JAPAN’S ANSWER TO SAM FULLER AND BUDD BOETTICHER
In Cruel Story at the End of the Tokugawa Shogunate, Kato offers a merciless view of the Shinsengumi, an elite police force in the service of Japan’s military government. Starring Okawa Hashizo (breaking from his typically lighthearted roles) and Junko Fuji (who would later star as the Red Peony Gambler), this bloody tale chronicles the brutal indoctrination of a young peasant into the Shinsengumi and the secret plot that hides within its ranks.
Next, Akira Shioji stars as Fighting Tatsu, the Rickshaw Man, an independent and confrontational young rickshaw driver who falls in love with a local geisha played by Rumiko Fuji and becomes embroiled in a local gang war. Here, Kato creates a highly entertaining film that is equal parts romantic comedy and gangster action movie.
By a Man’s Face Shall You Know Him is a sprawling, gutsy account of a Korean-Japanese gang’s ruthless rise to power in 1948 Osaka and a local doctor’s unexpected opposition to the hoodlums. Told though vibrant colour cinematography and a complex series of flashbacks, Kato traces the influences of sex, violence, and racism in post-war Japan.
Finally, I, the Executioner provides one of Japanese cinema’s most disturbing dissections of the serial killer, as five women are stalked by a sadistic sex killer intent on avenging the suicide of a 16-year-old boy. Contrasting an uninspired police-investigation with lurid, solarized flashbacks and on-location shooting in Tokyo, I, the Executioner is a shattering story often hailed as Kato’s finest movie.
Presented on DVD and Blu-ray for the first time in the West, these thrilling genre films feature some of Kato Tai’s smartest, toughest work.
- Limited Edition Blu-ray collection (3000 copies)
- High definition digital transfers of all four films from the original film elements by Toei Company
- High Definition Blu-ray (1080p) and Standard DVD presentation
- Original uncompressed mono audio
- Newly translated English subtitles
- Specially recorded video discussions with Japanese cinema expert Tony Rayns
- Original trailers for all four films
- Extensive promotional image galleries for all films
- Reversible sleeve featuring new artwork
- Booklet featuring new writing on all the films and a director profile by Stuart Galbraith IV, Tom Mes, Mark Schilling, and Chris D.
Among the many things that Arrow Video has gotten right is Japanese genre cinema. In particular, the label has offered fantastic collections for the Stray Cat Rock series, the Outlaw series, Kinji Fukasaku’s Battles Without Honor and Humanity, the Female Prisoner Scorpion titles, various “Diamond Guys” films, and the forthcoming Black Society Trilogy by Takashi Miike (and MMC! has followed suit with proposals for Michio Yamamoto’s “Bloodthirsty Trilogy” and Toru Murakawa’s “Game Trilogy”). Today, MMC! suggests that Arrow Video keep up this standard and rectify one of the West’s great blind-spots in Japanese cinema by attending to the work of Tai Kato.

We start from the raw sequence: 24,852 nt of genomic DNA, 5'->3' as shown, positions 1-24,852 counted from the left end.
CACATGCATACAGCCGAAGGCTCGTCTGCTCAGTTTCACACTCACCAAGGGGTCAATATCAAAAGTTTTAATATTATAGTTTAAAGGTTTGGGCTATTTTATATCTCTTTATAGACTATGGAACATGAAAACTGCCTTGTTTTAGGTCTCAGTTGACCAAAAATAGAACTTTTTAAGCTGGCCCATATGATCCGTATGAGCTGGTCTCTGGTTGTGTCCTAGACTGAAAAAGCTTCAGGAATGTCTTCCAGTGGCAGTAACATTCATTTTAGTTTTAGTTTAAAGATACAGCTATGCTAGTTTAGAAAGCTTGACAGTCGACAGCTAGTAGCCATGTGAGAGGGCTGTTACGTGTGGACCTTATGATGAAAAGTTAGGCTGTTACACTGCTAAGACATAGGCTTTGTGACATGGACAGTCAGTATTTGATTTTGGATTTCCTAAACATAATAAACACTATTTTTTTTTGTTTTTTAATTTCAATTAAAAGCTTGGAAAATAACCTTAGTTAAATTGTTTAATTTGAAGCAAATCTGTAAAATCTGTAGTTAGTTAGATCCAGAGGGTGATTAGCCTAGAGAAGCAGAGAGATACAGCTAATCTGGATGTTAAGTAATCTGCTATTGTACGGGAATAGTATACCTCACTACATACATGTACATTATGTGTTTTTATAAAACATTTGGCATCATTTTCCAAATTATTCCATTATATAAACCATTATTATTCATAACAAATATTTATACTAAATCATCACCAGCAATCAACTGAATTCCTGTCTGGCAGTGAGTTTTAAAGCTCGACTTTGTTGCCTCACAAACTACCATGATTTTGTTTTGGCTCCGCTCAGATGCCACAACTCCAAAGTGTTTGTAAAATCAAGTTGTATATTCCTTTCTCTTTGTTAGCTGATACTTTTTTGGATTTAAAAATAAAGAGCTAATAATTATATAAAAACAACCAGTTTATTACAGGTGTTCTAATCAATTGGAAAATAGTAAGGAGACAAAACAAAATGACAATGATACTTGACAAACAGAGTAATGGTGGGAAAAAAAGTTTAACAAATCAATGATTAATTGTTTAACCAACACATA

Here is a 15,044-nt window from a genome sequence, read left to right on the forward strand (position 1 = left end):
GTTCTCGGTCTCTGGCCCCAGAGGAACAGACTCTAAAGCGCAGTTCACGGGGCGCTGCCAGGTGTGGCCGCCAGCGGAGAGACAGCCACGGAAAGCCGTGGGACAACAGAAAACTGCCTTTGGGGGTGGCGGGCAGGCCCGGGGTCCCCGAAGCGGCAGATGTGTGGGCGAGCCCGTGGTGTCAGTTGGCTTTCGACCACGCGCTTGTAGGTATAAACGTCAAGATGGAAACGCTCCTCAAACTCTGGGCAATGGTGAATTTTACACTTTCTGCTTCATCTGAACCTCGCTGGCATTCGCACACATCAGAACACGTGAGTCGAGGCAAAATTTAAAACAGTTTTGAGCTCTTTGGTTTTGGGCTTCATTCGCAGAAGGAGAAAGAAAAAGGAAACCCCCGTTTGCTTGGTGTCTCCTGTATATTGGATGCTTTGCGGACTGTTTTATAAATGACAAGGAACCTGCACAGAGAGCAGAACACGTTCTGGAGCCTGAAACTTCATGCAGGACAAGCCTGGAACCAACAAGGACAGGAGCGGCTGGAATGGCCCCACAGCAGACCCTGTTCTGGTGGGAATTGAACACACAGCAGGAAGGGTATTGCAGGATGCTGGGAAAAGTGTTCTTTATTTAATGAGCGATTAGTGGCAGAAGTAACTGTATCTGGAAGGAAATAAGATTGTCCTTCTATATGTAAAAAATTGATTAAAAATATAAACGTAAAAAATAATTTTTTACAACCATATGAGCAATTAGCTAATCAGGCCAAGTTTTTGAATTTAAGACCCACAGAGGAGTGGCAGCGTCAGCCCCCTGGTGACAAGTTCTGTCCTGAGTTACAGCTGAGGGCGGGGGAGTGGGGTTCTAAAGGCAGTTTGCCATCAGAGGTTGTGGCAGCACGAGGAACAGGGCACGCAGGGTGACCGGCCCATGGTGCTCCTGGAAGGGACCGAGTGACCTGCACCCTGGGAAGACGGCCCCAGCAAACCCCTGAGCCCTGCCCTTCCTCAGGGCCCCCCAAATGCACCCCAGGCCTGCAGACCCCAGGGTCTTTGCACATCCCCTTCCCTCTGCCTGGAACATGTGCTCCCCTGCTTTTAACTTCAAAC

For those unfamiliar with the filmmaker and looking for an easy referent, Tai Kato is often favourably compared to Sam Fuller and Budd Boetticher. An assistant director on Akira Kurosawa‘s Rashomon (1950), Kato became a master of pulpy, intelligently made genre films, putting his stamp on yakuza and samurai films throughout the 1960s. His use of low-angles and carefully constructed compositions reveal his devotion to Yasujiro Ozu, although Kato’s films interpolated Ozu’s sentiments into specifically masculine, often hard-boiled narratives. Like many directors of the time, Kato brought a grittiness previously missing from established commercial cinema, embracing emotional intensity while eschewing sentimentality. Japanese film scholar Chris D. describes Kato as one of the nation’s few directors who truly understood the melancholia and existential angst of the era’s anti-heroes, and a quick survey of the director’s best works quickly reveals a heroic fatalism inscribed in his stories and arranged within his frame.
This proposed set could just as easily bear a wacky “C” and Tai Kato certainly deserves the kind of esteemed regard associated with Criterion, not just as a director but also as a screenwriter, having written three of the four titles selected here. We’ve chosen Arrow Video given the label’s propensity for stacked collections of Japanese cinema and the fact that our choice of films centres upon Kato at his violent, transgressive, wry, embittered, and bloody best. Each of these four titles – Cruel Story at the End of the Tokugawa Shogunate (1964), Fighting Tatsu, the Rickshaw Man (1964), By a Man’s Face Shall You Know Him (1966), I, the Executioner (1968) – will be discussed in posts of their own, likely carrying MMC! through most of December.
Credits: This proposed set closely resembles the form of Arrow Video’s “Diamond Guys” collections, from the style of the back synopses to the included special features. We’ve tapped Arrow Video regulars Tom Mes, Mark Schilling, and Stuart Galbraith IV to provide booklet contributions – all of whom have previously extolled the virtues of Tai Kato, even having organized retrospectives of the director’s work for screening. Chris D. was added as an essay writer, as he is probably North America’s most outspoken Tai Kato supporter. We’ve strayed out of Arrow Video’s usual stable of contributors and into the Criterion Collection’s preferred experts by including a video interview with Tony Rayns, as Rayns is UK-based and provides highly supportive reviews of Cruel Story, By a Man’s Face, and I, the Executioner for the Time Out Film Guide. In preparing the above cover summary, we’ve liberally cribbed off of the writing of all these experts in Japanese cinema, so thanks to them once again.